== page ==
VIDEO Rev 1:5-8 Song “Behold, He is Coming with Clouds”

Jul 16, 2012

Revelation 1:5-8 (NKJV)

…To Him who loved us and washed us from our sins in His own blood
and has made us kings and priests to His God and Father
to Him be glory and dominion forever and ever. Amen.

Behold, He is coming with clouds and every eye will see Him
even they who pierced Him.
And all the tribes of the earth will mourn because of Him. Even so, Amen.

I am the Alpha and the Omega, the Beginning and the End, says the Lord
who is and who was and who is to come, the Almighty.

Music Copyrighted by Esther Mui.
Scripture taken from the New King James Version®. Copyright © 1982 by Thomas Nelson, Inc. Used by permission.
Background image purchased from http://www.dreamstime.com © Lilkar | Dreamstime.com

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A Run for His Life

A meth addict finds redemption from the streets on the street.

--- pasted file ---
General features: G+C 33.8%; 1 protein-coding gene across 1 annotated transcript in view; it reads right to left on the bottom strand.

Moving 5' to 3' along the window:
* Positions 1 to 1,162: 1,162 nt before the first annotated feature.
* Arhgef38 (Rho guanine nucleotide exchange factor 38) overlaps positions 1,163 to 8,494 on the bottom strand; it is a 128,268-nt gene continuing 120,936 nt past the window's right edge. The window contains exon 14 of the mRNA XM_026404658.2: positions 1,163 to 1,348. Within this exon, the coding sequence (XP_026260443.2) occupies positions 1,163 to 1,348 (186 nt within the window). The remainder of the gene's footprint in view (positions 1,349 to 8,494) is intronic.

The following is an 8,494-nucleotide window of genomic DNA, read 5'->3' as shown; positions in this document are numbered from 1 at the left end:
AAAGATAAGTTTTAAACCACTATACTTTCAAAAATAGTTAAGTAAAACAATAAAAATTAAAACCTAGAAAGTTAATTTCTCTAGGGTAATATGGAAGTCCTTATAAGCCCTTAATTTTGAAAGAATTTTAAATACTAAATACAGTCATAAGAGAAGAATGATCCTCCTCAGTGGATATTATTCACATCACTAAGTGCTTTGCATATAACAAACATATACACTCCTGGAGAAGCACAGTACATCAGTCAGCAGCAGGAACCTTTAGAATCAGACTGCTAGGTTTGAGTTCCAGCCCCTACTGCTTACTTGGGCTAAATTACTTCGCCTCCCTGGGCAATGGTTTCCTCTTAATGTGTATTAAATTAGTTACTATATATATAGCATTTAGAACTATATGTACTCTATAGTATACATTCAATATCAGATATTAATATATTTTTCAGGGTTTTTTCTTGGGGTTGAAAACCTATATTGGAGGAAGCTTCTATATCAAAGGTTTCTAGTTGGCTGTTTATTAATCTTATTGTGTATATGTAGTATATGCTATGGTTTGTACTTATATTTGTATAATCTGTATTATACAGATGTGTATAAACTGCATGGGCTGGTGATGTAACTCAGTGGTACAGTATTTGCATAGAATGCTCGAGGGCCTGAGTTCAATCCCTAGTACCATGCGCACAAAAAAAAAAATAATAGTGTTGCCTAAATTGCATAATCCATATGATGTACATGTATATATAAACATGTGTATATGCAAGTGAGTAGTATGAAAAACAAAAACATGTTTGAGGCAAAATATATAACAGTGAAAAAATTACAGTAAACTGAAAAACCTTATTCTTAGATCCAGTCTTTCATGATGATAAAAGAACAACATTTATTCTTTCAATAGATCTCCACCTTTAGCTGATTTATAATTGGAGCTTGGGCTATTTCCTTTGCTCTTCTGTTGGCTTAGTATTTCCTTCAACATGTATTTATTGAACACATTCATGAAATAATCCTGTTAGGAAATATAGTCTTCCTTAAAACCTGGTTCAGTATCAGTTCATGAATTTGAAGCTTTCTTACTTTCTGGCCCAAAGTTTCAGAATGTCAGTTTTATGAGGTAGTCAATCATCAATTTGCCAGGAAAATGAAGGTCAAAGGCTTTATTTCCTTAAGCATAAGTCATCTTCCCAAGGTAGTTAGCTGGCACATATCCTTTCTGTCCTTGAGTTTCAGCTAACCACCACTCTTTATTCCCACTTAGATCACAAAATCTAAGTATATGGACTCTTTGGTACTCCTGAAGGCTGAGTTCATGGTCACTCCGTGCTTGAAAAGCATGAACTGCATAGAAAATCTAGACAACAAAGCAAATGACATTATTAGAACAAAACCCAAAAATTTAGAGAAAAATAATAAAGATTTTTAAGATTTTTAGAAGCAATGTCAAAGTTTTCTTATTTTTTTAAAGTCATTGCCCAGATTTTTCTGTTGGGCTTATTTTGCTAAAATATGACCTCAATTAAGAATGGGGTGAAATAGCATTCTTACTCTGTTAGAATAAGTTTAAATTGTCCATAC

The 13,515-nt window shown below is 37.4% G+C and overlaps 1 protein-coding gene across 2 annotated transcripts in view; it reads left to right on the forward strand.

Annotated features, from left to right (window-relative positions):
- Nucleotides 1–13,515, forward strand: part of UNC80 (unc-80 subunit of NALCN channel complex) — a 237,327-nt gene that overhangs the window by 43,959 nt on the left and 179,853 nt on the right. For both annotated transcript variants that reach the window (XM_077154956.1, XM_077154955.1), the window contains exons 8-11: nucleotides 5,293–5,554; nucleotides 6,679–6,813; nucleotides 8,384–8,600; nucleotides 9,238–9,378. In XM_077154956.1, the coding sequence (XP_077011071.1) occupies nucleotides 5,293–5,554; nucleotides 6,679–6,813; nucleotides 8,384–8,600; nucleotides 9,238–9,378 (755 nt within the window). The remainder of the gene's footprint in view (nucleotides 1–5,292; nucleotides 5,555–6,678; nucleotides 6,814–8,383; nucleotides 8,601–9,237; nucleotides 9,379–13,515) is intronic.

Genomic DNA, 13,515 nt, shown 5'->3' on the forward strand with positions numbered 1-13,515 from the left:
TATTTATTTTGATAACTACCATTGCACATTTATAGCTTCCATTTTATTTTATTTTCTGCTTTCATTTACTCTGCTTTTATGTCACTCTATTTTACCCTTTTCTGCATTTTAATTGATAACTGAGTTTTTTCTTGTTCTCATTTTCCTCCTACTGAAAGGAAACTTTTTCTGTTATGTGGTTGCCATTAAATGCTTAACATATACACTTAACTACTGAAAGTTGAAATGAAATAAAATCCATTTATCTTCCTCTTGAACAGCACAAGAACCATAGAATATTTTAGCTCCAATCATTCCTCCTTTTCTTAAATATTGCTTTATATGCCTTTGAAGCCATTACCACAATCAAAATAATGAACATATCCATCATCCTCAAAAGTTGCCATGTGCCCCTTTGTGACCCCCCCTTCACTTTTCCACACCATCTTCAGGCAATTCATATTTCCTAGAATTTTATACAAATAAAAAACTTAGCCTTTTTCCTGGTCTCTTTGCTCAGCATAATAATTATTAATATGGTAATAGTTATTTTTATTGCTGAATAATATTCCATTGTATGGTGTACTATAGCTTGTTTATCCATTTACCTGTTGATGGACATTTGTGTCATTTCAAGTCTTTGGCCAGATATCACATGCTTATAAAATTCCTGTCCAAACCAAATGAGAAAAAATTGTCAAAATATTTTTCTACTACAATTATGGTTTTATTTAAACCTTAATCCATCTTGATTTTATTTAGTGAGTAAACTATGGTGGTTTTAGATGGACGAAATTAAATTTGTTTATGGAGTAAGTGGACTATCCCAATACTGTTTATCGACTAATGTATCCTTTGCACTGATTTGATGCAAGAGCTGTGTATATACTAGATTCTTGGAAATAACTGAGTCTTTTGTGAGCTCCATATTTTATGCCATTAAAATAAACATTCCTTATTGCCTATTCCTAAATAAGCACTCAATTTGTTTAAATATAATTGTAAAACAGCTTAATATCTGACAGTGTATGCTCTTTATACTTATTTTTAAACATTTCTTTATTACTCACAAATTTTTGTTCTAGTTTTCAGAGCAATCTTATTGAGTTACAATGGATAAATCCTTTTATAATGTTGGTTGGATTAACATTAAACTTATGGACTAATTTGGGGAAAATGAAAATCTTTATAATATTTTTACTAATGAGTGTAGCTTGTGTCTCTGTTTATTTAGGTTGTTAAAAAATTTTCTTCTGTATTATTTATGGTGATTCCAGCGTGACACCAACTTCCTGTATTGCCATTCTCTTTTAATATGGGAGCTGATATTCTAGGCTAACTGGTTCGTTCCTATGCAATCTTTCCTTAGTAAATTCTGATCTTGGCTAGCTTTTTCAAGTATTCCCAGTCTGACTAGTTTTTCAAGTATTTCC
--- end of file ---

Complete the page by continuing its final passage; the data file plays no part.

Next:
a_run_for_your life

Up before the sun, he laces his shoes and steps into the misty morning—an hour so early that the quiet city has not yet succumbed to the cadences of daybreak. He stretches, warms his muscles, and when rubber sole meets pavement, pounds out a story years in the making. It’s what he has always done. Steve Cannon runs.

But for nearly two decades, he ran away from God and family, headstrong down a path that nearly destroyed him. A seasoned construction worker, Cannon had an established career, coupled with a crippling addiction to methamphetamines. At the height of his addiction, he was using on a daily basis, both at work and at home. He willfully distanced himself from his children, withdrawing further into the rote life of a gang- and drug-infested world.